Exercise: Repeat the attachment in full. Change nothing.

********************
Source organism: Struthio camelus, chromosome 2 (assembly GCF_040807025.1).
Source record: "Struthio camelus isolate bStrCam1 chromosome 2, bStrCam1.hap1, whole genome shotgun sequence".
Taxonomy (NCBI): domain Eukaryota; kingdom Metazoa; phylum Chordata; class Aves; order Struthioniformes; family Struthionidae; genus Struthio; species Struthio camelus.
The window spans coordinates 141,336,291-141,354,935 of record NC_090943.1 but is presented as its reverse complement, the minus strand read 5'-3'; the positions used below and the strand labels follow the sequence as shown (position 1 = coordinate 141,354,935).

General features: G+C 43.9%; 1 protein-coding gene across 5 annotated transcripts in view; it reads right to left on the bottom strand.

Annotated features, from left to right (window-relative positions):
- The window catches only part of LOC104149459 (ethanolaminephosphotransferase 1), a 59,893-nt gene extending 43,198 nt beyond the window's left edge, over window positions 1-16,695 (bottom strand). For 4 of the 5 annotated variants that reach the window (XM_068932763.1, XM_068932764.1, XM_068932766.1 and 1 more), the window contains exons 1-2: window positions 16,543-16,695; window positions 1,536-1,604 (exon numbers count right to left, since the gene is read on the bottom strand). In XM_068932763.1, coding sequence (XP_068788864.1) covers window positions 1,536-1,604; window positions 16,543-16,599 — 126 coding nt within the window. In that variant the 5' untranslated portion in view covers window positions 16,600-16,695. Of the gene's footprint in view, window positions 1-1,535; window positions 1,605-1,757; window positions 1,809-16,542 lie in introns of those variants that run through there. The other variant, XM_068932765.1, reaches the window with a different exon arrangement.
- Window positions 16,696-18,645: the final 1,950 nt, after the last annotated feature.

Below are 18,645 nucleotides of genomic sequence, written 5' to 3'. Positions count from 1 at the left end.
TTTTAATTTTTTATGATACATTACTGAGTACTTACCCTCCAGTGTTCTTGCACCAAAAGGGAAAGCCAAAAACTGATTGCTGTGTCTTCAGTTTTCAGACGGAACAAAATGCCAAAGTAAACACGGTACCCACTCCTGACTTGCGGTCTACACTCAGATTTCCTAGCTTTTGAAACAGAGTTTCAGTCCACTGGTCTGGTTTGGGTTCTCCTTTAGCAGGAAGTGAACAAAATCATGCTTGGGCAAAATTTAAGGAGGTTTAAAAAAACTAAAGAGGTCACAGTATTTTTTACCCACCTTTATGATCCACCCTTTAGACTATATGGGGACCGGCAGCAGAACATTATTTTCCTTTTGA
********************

Source organism: Struthio camelus, chromosome 2 (assembly GCF_040807025.1).
Source record: "Struthio camelus isolate bStrCam1 chromosome 2, bStrCam1.hap1, whole genome shotgun sequence".
Taxonomy (NCBI): domain Eukaryota; kingdom Metazoa; phylum Chordata; class Aves; order Struthioniformes; family Struthionidae; genus Struthio; species Struthio camelus.
The window spans coordinates 141,336,291-141,354,935 of record NC_090943.1 but is presented as its reverse complement, the minus strand read 5'-3'; the positions used below and the strand labels follow the sequence as shown (position 1 = coordinate 141,354,935).

General features: G+C 43.9%; 1 protein-coding gene across 5 annotated transcripts in view; it reads right to left on the bottom strand.

Annotated features, from left to right (window-relative positions):
- The window catches only part of LOC104149459 (ethanolaminephosphotransferase 1), a 59,893-nt gene extending 43,198 nt beyond the window's left edge, over window positions 1-16,695 (bottom strand). For 4 of the 5 annotated variants that reach the window (XM_068932763.1, XM_068932764.1, XM_068932766.1 and 1 more), the window contains exons 1-2: window positions 16,543-16,695; window positions 1,536-1,604 (exon numbers count right to left, since the gene is read on the bottom strand). In XM_068932763.1, coding sequence (XP_068788864.1) covers window positions 1,536-1,604; window positions 16,543-16,599 — 126 coding nt within the window. In that variant the 5' untranslated portion in view covers window positions 16,600-16,695. Of the gene's footprint in view, window positions 1-1,535; window positions 1,605-1,757; window positions 1,809-16,542 lie in introns of those variants that run through there. The other variant, XM_068932765.1, reaches the window with a different exon arrangement.
- Window positions 16,696-18,645: the final 1,950 nt, after the last annotated feature.

Below are 18,645 nucleotides of genomic sequence, written 5' to 3'. Positions count from 1 at the left end.
TTTTAATTTTTTATGATACATTACTGAGTACTTACCCTCCAGTGTTCTTGCACCAAAAGGGAAAGCCAAAAACTGATTGCTGTGTCTTCAGTTTTCAGACGGAACAAAATGCCAAAGTAAACACGGTACCCACTCCTGACTTGCGGTCTACACTCAGATTTCCTAGCTTTTGAAACAGAGTTTCAGTCCACTGGTCTGGTTTGGGTTCTCCTTTAGCAGGAAGTGAACAAAATCATGCTTGGGCAAAATTTAAGGAGGTTTAAAAAAACTAAAGAGGTCACAGTATTTTTTACCCACCTTTATGATCCACCCTTTAGACTATATGGGGACCGGCAGCAGAACATTATTTTCCTTTTGA